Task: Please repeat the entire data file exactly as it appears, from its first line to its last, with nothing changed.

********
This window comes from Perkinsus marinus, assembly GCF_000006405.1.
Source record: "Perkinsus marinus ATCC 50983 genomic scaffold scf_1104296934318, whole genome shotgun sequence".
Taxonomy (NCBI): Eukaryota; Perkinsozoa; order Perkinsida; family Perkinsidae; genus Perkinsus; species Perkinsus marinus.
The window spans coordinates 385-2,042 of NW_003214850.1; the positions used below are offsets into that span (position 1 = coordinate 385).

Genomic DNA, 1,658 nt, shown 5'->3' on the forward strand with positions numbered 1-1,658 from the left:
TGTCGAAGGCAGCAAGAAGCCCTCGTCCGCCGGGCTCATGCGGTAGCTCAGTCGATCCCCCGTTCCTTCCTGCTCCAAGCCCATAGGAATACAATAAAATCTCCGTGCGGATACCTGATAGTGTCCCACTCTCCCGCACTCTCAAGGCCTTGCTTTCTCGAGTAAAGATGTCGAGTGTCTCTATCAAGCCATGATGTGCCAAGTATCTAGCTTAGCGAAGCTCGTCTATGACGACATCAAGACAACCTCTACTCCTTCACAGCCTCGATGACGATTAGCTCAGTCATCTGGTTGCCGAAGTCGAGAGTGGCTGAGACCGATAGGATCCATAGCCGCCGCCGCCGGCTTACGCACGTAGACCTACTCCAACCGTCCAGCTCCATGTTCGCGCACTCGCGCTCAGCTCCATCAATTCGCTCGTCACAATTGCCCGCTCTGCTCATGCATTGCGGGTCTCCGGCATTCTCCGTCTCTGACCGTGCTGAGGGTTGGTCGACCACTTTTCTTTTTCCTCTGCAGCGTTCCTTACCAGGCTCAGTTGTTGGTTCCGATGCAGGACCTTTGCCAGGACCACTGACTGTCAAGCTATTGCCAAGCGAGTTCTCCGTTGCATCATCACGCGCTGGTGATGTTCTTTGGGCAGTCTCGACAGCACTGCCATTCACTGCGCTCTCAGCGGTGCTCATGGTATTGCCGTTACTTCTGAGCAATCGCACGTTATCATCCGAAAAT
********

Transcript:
This window comes from Perkinsus marinus, assembly GCF_000006405.1.
Source record: "Perkinsus marinus ATCC 50983 genomic scaffold scf_1104296934318, whole genome shotgun sequence".
Taxonomy (NCBI): Eukaryota; Perkinsozoa; order Perkinsida; family Perkinsidae; genus Perkinsus; species Perkinsus marinus.
The window spans coordinates 385-2,042 of NW_003214850.1; the positions used below are offsets into that span (position 1 = coordinate 385).

Genomic DNA, 1,658 nt, shown 5'->3' on the forward strand with positions numbered 1-1,658 from the left:
TGTCGAAGGCAGCAAGAAGCCCTCGTCCGCCGGGCTCATGCGGTAGCTCAGTCGATCCCCCGTTCCTTCCTGCTCCAAGCCCATAGGAATACAATAAAATCTCCGTGCGGATACCTGATAGTGTCCCACTCTCCCGCACTCTCAAGGCCTTGCTTTCTCGAGTAAAGATGTCGAGTGTCTCTATCAAGCCATGATGTGCCAAGTATCTAGCTTAGCGAAGCTCGTCTATGACGACATCAAGACAACCTCTACTCCTTCACAGCCTCGATGACGATTAGCTCAGTCATCTGGTTGCCGAAGTCGAGAGTGGCTGAGACCGATAGGATCCATAGCCGCCGCCGCCGGCTTACGCACGTAGACCTACTCCAACCGTCCAGCTCCATGTTCGCGCACTCGCGCTCAGCTCCATCAATTCGCTCGTCACAATTGCCCGCTCTGCTCATGCATTGCGGGTCTCCGGCATTCTCCGTCTCTGACCGTGCTGAGGGTTGGTCGACCACTTTTCTTTTTCCTCTGCAGCGTTCCTTACCAGGCTCAGTTGTTGGTTCCGATGCAGGACCTTTGCCAGGACCACTGACTGTCAAGCTATTGCCAAGCGAGTTCTCCGTTGCATCATCACGCGCTGGTGATGTTCTTTGGGCAGTCTCGACAGCACTGCCATTCACTGCGCTCTCAGCGGTGCTCATGGTATTGCCGTTACTTCTGAGCAATCGCACGTTATCATCCGAAAAT